In terms of the Daily Mile’s benefits, they’re not exactly groundbreaking. It’s well known that physical activity improves both physical and mental health. So what’s wrong with it? As a runner, coach and researcher, I want to inspire people to want to be active all of the time, to be on their feet exploring their local neighbourhoods and environments, and in doing so to keep their brains and bodies functioning well. Does this equate to running in circles around an often concrete playground for 15 minutes per day? I’m not sure it does.

Perhaps I would say this as an endurance runner, but I just don’t think a mile is enough. If children are led to believe that 15 minutes of running around in circles is enough for exercise for them, then they are being misled. ‘I’ve done my daily mile today’ they say. But what about the rest? What happened to the other 11 hours and 45 minutes of their waking day?

The Daily Mile is one limited solution to address the fact that children in schools are sitting down far too much. Other campaigns such as Outdoor Classroom Day  and the OPAL project are also aiming to get children outdoors and active for more of the time, but what we really need is full-scale change. Instead of taking a break from sitting down for an hour to run around for 15 minutes, shouldn’t we instead be looking at ways in which we can avert the need to sit down for that long in the first place?

Like playgrounds, it seems to me that the Daily Mile is just there to make up for inadequacies with our basic provisions for children, largely inside school but also filtering down to outside the school grounds too. If our schools and neighbourhoods were better set-up for children playing and enjoying being active for its own sake in the first place, such initiatives wouldn’t be necessary.

So yes, it’s a step in the right direction. But I’m saddened that it’s come to this, and that running around in circles for one mile is the best way we can think of to get children active every day.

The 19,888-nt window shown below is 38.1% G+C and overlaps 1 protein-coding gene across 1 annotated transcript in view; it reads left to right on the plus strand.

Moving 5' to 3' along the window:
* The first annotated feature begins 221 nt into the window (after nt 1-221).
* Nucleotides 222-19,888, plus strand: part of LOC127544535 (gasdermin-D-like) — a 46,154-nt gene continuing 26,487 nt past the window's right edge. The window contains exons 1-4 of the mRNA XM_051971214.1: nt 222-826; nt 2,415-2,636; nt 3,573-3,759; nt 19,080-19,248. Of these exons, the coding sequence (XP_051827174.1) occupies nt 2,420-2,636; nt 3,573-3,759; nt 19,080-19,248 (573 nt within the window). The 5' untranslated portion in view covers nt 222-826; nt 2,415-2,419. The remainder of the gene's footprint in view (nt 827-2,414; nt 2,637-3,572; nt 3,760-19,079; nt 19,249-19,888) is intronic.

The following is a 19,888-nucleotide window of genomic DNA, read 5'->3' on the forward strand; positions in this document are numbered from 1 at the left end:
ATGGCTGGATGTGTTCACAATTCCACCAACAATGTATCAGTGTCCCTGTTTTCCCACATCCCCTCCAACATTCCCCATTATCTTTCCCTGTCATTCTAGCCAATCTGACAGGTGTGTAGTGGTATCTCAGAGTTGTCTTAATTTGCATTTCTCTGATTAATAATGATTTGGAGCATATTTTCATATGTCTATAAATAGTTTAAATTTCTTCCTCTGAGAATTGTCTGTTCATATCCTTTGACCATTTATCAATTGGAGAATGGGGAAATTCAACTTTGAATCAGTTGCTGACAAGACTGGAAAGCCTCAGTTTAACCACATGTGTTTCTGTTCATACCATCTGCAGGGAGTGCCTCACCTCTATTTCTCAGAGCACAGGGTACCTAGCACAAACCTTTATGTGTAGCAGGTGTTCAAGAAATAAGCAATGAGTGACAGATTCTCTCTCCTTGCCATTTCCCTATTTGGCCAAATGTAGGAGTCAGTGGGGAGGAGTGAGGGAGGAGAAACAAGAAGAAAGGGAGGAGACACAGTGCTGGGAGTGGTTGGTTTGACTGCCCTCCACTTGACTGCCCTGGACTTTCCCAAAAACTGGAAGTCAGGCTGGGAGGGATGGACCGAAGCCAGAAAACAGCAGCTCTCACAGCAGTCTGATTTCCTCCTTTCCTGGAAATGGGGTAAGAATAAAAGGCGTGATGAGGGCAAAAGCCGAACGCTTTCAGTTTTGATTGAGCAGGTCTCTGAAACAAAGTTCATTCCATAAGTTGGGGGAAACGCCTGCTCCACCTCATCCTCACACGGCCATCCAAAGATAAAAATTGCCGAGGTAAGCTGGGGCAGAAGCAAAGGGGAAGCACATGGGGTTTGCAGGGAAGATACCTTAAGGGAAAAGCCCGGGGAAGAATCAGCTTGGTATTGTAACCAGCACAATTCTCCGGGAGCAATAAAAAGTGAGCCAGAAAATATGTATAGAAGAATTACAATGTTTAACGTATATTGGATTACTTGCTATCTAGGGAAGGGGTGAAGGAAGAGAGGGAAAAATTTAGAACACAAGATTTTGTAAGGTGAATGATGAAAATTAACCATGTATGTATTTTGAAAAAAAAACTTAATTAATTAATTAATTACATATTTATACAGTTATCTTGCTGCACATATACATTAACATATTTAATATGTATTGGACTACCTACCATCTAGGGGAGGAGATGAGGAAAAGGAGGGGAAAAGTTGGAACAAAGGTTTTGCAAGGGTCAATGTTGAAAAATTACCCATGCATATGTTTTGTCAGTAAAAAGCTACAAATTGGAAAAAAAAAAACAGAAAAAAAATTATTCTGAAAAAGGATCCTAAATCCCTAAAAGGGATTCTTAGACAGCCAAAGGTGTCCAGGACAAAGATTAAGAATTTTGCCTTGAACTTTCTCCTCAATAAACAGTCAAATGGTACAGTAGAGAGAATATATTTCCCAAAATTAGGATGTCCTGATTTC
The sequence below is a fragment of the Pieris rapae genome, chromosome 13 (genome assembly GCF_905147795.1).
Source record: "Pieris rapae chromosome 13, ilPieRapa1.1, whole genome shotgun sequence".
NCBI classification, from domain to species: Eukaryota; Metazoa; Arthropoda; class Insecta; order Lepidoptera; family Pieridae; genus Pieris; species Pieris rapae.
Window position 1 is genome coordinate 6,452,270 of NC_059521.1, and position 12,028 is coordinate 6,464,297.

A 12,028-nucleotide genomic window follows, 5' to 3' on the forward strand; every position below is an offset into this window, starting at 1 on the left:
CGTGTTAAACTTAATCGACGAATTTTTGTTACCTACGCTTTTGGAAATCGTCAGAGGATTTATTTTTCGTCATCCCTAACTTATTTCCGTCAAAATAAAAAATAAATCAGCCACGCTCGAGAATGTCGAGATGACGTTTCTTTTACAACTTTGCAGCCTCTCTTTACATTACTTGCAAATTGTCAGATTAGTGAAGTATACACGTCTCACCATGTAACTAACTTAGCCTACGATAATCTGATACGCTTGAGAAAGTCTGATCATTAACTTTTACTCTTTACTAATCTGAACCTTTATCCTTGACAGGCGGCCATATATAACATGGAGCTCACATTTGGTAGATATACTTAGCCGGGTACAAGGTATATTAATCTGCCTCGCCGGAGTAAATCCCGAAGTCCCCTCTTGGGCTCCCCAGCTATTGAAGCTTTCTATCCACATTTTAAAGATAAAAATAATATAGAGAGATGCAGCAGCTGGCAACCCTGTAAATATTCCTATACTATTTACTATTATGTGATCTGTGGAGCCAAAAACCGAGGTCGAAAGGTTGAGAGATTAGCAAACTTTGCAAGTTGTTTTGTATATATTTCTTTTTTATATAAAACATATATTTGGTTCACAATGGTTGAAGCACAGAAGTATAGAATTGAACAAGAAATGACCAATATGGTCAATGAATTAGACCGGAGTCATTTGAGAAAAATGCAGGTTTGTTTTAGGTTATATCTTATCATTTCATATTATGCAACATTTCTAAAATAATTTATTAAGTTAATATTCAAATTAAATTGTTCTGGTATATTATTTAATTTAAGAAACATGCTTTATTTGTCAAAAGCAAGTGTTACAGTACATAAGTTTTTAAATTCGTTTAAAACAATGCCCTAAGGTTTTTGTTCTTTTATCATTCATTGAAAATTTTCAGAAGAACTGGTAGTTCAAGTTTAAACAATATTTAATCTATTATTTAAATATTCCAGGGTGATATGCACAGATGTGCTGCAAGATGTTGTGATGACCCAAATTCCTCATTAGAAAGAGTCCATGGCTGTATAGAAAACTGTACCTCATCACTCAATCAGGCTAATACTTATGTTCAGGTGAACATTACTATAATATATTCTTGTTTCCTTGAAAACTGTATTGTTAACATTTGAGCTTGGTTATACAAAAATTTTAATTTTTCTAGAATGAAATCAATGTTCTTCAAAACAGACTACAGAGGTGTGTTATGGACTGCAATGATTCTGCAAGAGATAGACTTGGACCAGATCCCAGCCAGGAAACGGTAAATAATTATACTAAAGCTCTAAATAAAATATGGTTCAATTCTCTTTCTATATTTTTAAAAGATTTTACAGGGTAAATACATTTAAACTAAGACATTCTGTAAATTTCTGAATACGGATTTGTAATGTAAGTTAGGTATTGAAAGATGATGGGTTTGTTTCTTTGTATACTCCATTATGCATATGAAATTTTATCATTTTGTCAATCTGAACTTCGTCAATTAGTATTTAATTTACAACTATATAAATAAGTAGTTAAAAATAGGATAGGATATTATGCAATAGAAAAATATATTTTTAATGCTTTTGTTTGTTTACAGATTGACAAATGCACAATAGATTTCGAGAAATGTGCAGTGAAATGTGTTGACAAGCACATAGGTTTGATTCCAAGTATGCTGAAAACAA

A Personal Best!

Sometimes we need to go back to basics, and consider why we started out on our journey in the first place. It’s all too easy to forget the reasons why you do something, what drove you to get where you are and how far you’ve come. Considering this in the context of recreational running, it’s easy to get obsessed about whether you’re running 10 seconds per km slower than normal, forgetting that the reason you started running was not in order to get fully acquainted with the inadequacies of a GPS watch.

The London Marathon this year was a good example of needing to focus on the ‘why’ and the ‘how.’ The conditions for runners were unseasonably warm this year. I wouldn’t say they were hot – they were just hotter than most UK runners had experienced in recent months. I know, for example, that my last proper long run prior to the marathon had been in the snow! No-one had much time to acclimatise. The advice from the organisers was, amongst other things, to adjust your pace and your goals.

The race, therefore, was an ideal opportunity to try to listen to your body and run based on feel rather than on what your watch was telling you. With the sun out and the crowds likely to be large, it was a chance to focus on enjoying the experience. It was reasonable to assume that most runners weren’t going to achieve the time they had been targeting in their training. Running in that the sort of heat can add on up to 10% to finish times. It was a day to simply focus on enjoying the run, keeping relaxed at the start, and being ready to focus on pushing a bit harder at the end if your legs allowed.